As Pakistan progresses, it will see an even bigger boom of media revolution. The example of this can be seen through two different lenses. One, the number of internet and mobile users has increased exponentially in the last decade as a result of increased connectivity and data services all over the country. Secondly, Pakistan has a huge youth bulge which in itself will generate multifold internet and mobile phone users. Combined, their power can be seen – especially on social media where it can be seen manifesting itself increasingly more so, as a large stratum of Pakistani society got access to cheap and affordable smart phones, computers and economic data services.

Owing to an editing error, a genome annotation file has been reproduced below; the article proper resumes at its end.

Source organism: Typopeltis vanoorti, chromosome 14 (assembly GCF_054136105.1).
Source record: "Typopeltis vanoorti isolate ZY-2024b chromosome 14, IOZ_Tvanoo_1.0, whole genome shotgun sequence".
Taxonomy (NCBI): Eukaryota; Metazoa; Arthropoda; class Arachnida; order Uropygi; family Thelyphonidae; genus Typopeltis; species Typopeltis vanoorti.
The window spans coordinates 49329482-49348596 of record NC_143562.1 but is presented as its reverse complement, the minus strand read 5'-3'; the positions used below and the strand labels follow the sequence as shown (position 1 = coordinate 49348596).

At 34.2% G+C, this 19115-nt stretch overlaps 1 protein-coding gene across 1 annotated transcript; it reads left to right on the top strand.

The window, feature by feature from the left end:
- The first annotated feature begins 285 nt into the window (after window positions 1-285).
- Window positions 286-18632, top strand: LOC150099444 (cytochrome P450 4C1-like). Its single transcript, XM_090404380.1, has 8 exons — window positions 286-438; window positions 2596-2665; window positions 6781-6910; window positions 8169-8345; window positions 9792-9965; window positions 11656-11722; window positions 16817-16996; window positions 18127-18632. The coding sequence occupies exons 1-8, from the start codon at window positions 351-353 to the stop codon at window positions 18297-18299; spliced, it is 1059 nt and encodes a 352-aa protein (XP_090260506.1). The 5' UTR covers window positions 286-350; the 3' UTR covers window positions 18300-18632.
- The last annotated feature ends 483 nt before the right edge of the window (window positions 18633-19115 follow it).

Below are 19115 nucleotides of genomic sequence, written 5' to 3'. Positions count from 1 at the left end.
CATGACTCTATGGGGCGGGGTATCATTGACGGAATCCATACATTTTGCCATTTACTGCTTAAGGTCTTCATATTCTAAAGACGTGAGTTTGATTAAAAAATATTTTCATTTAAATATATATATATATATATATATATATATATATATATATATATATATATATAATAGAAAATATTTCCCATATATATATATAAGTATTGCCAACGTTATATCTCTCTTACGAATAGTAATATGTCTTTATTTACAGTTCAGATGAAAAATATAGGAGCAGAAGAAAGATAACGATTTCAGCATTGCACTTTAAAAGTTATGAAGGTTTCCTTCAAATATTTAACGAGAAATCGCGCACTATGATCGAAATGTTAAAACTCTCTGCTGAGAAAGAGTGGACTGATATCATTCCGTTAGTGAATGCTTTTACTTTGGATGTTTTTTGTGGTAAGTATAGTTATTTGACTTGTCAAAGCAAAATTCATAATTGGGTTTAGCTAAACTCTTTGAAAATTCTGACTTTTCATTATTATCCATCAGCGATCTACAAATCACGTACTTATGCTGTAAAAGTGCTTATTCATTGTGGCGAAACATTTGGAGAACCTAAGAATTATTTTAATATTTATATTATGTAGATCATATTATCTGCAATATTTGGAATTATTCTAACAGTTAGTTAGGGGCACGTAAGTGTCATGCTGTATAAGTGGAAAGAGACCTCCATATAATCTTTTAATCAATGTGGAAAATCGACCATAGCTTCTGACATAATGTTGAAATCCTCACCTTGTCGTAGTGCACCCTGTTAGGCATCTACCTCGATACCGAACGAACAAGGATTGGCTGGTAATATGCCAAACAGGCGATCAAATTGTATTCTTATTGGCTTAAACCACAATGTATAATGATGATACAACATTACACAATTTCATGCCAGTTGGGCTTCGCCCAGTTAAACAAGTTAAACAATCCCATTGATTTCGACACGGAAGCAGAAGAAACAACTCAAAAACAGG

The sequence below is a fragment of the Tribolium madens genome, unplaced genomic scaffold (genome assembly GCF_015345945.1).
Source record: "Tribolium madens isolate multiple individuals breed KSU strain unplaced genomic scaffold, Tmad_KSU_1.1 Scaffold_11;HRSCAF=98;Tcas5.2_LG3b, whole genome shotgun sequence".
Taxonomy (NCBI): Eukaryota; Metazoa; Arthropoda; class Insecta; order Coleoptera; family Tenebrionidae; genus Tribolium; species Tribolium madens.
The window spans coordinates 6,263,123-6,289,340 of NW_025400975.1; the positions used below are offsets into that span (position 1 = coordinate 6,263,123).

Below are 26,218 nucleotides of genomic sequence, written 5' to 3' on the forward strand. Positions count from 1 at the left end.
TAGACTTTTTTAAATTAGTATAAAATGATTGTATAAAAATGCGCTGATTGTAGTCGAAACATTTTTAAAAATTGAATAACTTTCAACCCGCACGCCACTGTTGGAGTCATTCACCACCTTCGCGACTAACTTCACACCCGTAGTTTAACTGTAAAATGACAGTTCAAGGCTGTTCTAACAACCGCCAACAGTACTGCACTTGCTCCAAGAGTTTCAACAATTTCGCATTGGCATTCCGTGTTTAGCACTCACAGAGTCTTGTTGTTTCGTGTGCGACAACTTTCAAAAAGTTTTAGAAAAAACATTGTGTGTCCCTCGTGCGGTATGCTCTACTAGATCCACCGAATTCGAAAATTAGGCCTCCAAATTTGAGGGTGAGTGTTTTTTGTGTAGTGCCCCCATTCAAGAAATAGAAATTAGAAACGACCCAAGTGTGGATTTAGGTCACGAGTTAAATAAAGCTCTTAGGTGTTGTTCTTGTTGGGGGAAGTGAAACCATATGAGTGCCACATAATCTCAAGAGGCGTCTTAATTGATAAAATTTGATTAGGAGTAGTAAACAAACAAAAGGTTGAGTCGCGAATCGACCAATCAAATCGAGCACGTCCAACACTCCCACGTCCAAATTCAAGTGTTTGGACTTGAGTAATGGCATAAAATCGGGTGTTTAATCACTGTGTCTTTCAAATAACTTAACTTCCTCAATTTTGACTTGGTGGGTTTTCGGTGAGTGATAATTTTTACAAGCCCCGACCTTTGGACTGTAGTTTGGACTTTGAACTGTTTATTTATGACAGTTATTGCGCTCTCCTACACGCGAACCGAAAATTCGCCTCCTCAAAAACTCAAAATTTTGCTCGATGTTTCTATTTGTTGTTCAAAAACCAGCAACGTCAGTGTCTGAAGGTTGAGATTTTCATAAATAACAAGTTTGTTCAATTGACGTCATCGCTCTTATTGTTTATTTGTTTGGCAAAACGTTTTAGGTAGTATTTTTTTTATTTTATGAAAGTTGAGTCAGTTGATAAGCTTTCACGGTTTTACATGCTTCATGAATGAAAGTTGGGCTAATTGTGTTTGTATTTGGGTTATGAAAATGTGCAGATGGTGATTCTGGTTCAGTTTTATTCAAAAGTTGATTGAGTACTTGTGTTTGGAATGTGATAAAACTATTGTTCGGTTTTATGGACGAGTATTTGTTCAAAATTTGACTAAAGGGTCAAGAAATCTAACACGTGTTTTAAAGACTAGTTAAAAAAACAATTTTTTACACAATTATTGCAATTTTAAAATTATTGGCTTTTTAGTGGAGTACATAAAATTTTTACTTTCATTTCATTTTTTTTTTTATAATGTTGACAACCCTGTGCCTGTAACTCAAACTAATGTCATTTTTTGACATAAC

In both short and long term, the government and concerned authorities will need to regulate these services in accordance with international standards, keeping in view that social media through many different applications has become a source of income for many. Social Media Bloggers, Artists and Personalities are also moving onto mainstream media such as Television and this is a positive for Pakistan as many new entrants to the field can express themselves through the former to route themselves into the latter. The new media age is already here, and must not be retrained through red-tapism or superfluous regulatory laws.

By: Sarmad Zia

SourcermThe News